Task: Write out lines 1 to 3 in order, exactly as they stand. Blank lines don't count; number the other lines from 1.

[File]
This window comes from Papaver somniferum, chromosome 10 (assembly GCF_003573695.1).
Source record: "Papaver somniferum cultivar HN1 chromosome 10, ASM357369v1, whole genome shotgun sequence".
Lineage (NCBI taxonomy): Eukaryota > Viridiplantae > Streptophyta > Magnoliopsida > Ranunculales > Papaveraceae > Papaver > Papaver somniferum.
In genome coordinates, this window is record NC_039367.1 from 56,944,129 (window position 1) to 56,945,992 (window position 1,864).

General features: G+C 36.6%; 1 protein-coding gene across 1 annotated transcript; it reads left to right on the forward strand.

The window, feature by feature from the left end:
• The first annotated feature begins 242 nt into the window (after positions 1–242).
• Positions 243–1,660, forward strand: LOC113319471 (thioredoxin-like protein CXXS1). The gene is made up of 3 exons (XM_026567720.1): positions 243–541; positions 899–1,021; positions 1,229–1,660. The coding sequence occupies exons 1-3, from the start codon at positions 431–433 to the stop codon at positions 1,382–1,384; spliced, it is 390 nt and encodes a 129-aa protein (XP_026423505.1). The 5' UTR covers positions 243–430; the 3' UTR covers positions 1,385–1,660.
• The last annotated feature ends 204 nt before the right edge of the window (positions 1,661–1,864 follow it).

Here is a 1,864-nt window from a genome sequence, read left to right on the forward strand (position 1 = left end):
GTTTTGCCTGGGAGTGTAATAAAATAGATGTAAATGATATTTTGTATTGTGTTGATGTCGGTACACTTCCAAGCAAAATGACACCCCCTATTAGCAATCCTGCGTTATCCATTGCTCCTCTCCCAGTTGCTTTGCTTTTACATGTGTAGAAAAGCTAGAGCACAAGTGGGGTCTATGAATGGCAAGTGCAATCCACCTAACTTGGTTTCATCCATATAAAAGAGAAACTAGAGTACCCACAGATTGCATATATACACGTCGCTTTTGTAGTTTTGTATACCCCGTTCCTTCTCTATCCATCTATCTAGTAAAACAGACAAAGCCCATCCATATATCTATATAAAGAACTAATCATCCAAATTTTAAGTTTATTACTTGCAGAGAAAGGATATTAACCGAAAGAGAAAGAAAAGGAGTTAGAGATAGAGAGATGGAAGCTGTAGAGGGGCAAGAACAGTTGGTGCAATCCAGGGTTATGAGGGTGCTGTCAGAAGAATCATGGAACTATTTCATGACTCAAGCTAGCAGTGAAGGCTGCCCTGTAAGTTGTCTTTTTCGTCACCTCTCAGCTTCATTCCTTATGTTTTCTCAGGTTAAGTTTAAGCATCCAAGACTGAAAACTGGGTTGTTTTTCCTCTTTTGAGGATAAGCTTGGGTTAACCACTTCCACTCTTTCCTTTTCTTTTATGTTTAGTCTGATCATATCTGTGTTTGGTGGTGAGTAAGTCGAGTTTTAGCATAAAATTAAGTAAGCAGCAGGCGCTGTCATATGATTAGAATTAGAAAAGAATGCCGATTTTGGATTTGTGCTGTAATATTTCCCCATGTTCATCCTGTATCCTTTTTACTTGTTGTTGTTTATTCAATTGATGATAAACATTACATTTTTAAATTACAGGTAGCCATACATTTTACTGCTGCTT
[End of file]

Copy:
This window comes from Papaver somniferum, chromosome 10 (assembly GCF_003573695.1).
Source record: "Papaver somniferum cultivar HN1 chromosome 10, ASM357369v1, whole genome shotgun sequence".
Lineage (NCBI taxonomy): Eukaryota > Viridiplantae > Streptophyta > Magnoliopsida > Ranunculales > Papaveraceae > Papaver > Papaver somniferum.